Holy Rule for July 24
Prayers for the eternal rest of Pauline Tinguely, charter member of Monastic
Life list, on the anniversary of her death. She was truly an Amma to us all.
Prayers for the eternal rest of Fr. Ramon and for all who mourn him.
Prayers, please, for the spiritual, mental and physical health of the following, for all their loved ones and all who take care of them:
Rosie, Shere-Ling's mother-in-law, worsening Alzheimer's disease.
Tami, Vince's wife, for health concerns.
Don, an Oblate who lives alone, friends found him when they went to check on him. He had suffered a stroke and it is unknown how long it was before he was found.
Deo Gratias! Vince has completed his Petition to be considered for the Oblate program in Lincoln, Nebraska, under the auspices of Holy Family Monastery of Yankton, SD. Prayers, please that God's will be made manifest both to Vince and to the Oblates in this request.
Lord, help us all as You know and will. God's will is best. All is mercy and
grace. God is never absent, praise Him! Thanks so much. JL
March 24, July 24, November 23
Chapter 44: How the Excommunicated Are to Make Satisfaction
One who for serious faults is excommunicated
from oratory and table shall make satisfaction as follows.
At the hour when the celebration of the Work of God is concluded in the
oratory, let her lie prostrate before the door of the oratory, saying
nothing, but only lying prone with her face to the ground at the feet of
all as they come out of the oratory. And let her continue to do this
until the Abbess judges that satisfaction has been made.
Then, when she has come at the Abbess's bidding, let her cast herself
first at the Abbess's feet and then at the feet of all, that they may
pray for her.
And next, if the Abbess so orders, let her be received into the choir,
to the place which the Abbess appoints,
but with the provision that she shall not presume to intone Psalm or
lesson or anything else in the oratory without a further order from the
Moreover, at every Hour, when the Work of God is ended, let her cast
herself on the ground in the place where she stands. And let her
continue to satisfy in this way until the Abbess again orders her
finally to cease
from this satisfaction.
But those who for slight faults are excommunicated
only from table shall make satisfaction in the oratory,
and continue in it till an order from the Abbess, until she blesses them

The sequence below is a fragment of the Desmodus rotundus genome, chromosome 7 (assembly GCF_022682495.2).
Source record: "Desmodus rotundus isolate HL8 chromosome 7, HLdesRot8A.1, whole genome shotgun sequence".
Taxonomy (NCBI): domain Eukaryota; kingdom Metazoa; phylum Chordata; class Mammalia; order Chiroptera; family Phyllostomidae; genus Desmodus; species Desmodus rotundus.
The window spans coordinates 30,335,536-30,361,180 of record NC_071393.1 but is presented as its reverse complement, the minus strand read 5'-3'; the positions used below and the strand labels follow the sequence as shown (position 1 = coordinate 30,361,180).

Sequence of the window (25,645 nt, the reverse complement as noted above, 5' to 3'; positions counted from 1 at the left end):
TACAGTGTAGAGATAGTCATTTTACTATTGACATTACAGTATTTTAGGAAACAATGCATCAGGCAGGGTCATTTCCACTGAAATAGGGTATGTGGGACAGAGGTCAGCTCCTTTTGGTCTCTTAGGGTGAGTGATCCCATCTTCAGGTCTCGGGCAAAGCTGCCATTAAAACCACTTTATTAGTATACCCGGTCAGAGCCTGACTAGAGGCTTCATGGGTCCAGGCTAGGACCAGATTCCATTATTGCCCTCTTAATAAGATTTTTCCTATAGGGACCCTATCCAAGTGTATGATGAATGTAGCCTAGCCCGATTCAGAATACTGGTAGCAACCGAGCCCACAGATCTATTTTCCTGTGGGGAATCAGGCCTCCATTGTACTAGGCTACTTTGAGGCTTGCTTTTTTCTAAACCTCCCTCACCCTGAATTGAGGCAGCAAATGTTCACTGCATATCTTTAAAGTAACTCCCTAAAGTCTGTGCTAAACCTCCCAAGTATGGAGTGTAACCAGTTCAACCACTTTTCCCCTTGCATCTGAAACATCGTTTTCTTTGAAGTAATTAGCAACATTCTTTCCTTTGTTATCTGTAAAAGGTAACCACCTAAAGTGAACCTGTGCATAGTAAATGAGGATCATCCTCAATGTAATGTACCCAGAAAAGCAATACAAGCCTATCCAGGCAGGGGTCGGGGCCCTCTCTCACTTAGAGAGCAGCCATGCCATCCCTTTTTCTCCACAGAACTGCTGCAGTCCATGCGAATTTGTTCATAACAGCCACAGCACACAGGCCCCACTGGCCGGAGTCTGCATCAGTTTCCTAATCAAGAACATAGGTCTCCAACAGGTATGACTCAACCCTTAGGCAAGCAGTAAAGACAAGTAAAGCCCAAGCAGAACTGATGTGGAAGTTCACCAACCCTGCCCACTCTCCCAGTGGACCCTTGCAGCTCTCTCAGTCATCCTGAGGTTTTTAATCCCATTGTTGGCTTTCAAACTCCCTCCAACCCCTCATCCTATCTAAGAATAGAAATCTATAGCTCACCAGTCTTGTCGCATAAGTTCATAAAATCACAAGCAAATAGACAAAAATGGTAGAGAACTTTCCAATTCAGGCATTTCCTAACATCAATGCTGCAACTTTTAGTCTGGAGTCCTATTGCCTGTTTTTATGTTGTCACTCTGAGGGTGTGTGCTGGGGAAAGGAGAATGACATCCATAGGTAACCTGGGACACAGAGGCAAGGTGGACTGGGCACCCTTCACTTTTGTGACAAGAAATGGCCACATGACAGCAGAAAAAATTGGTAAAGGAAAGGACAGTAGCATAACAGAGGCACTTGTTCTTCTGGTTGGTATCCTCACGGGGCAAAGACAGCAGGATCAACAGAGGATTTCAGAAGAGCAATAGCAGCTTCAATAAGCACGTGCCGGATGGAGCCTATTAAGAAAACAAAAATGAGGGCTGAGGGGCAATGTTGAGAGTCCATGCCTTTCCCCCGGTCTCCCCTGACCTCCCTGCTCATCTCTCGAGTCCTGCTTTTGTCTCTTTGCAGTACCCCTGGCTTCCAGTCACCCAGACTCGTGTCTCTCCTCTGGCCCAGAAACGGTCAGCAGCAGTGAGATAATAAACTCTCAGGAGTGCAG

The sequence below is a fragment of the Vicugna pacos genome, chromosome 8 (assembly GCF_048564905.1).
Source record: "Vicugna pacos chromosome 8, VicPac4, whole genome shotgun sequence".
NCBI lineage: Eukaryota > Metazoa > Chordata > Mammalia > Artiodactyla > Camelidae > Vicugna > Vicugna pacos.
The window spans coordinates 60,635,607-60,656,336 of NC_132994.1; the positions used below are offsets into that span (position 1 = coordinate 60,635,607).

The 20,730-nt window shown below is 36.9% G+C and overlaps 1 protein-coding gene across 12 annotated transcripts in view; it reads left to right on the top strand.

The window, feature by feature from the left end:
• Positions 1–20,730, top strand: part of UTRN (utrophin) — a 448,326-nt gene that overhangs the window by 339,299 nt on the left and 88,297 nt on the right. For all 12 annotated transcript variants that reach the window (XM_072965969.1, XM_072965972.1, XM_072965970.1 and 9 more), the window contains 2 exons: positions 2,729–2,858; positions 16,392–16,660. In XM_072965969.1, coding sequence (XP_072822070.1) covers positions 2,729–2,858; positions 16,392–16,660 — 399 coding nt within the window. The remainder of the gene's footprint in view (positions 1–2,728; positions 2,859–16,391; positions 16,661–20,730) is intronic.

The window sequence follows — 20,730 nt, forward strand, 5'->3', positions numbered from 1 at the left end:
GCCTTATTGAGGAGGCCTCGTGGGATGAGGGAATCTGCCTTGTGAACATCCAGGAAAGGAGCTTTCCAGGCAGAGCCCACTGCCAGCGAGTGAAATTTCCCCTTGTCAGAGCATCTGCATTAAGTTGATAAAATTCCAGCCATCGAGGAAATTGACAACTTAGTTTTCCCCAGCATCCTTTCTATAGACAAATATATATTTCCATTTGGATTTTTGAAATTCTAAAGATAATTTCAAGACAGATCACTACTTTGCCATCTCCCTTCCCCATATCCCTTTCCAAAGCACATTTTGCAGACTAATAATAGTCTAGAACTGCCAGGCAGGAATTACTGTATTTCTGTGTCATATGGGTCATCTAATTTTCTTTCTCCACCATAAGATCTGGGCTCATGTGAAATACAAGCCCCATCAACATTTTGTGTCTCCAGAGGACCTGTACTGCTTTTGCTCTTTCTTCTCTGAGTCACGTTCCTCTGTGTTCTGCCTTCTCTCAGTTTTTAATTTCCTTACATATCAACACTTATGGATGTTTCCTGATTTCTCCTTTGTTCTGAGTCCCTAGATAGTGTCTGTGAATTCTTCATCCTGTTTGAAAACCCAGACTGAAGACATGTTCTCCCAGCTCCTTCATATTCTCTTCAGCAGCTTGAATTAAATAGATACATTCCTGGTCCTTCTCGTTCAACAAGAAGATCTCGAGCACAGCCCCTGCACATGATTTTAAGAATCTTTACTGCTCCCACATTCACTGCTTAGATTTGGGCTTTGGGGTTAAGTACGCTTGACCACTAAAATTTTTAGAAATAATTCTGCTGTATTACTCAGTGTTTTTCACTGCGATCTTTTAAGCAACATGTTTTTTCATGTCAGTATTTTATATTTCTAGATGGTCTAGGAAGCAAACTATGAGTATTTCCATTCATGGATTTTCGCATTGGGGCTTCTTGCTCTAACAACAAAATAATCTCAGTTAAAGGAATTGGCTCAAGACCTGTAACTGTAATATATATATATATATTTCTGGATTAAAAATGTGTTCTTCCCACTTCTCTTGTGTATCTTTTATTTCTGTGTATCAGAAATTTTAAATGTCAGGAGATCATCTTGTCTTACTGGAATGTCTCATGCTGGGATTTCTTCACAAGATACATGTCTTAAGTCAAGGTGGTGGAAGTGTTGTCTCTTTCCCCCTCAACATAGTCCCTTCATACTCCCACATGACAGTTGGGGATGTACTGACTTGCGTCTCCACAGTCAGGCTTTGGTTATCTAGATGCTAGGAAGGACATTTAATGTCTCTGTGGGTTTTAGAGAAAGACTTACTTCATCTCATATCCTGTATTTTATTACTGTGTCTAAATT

and says, "It is enough."
There is a LOT here for family and workplace, though one might not think
so at first glance. This chapter is not about kneeling and prostrations,
it is about asking for and receiving forgiveness.
The most important part of the puzzle here is that the offender accepts
correction, even punishment, and goes through the process to amend. If
the principles of mercy outlined here are employed without that VERY
important proviso, heartbreak and trouble for many can ensue. If the
offender walks off in a huff at the first sign of correction, this is
NOT about such a monastic at all.
One more really important point here. Especially in the really major
offenses, it is quite likely that more monastics are involved, not just
the Abbot and the offender. Still, St. Benedict does not include them in
the decision to forgive.
This is strikingly useful. The terms of forgiveness are NOT in our
hands, but in those of the Abbess. There is someone who has the
authority and right to say: "This is finished, we've got to move on!"
Wow! Now that's the sort of umpire or referee we could use in many areas
of life. It may not be available at your place of work (unless you
are the boss,) but it surely can be a big help in any family when a
parent assumes this role justly.
There is yet another bit of wisdom to be gleaned here that has nothing
to do with body language 1,500 years old. St. Benedict establishes a
system for the contrite one to actually make amends, to ask for
forgiveness and receive it. Sad to say, there are people who would not forgive
or forget. "There is NOTHING you could do that would ever make me
This is a horrible thing, but truthfully, after a certain point, it is
no longer the fault of the one who originally goofed, but of the
one who refuses to forgive, who bears a grudge. This is a much more
serious issue than kneeling or not kneeling in choir, more detrimental to
community than stretching out by the door for a week or so. This is cancerous.
Nobody is asking anyone to be so purblind stupid as to hold their hands
firmly on the same hot stove twice, but if Christians don't forgive when
asked, our common life cannot go on, and common life is an integral part
of Christianity. When people accept correction and ask for forgiveness and try
to amend, we must honor that somehow.
But we still have to live with people, for all 7x70 times they ask
to be forgiven. Maybe we will never be able to be as vulnerable with
them again, but we have to establish at LEAST civility, and hopefully
even more than that. And, who knows, maybe, in time (long time!)
most of our original innocence and vulnerability will return. Maybe. But
those things do take time. To refuse outright to forgive is to guarantee
that the good things about reconciliation for both parties will never
happen at all. We are denied the "luxury" of such refusals
by both Gospel and Rule.
Love and prayers,
[Non-text portions of this message have been removed]
- Prayers, please, for a woman who is trying to get established with a doctor;each one she has called either is not taking new patients or does not accept her insurance. Several are retiring or leaving their practice.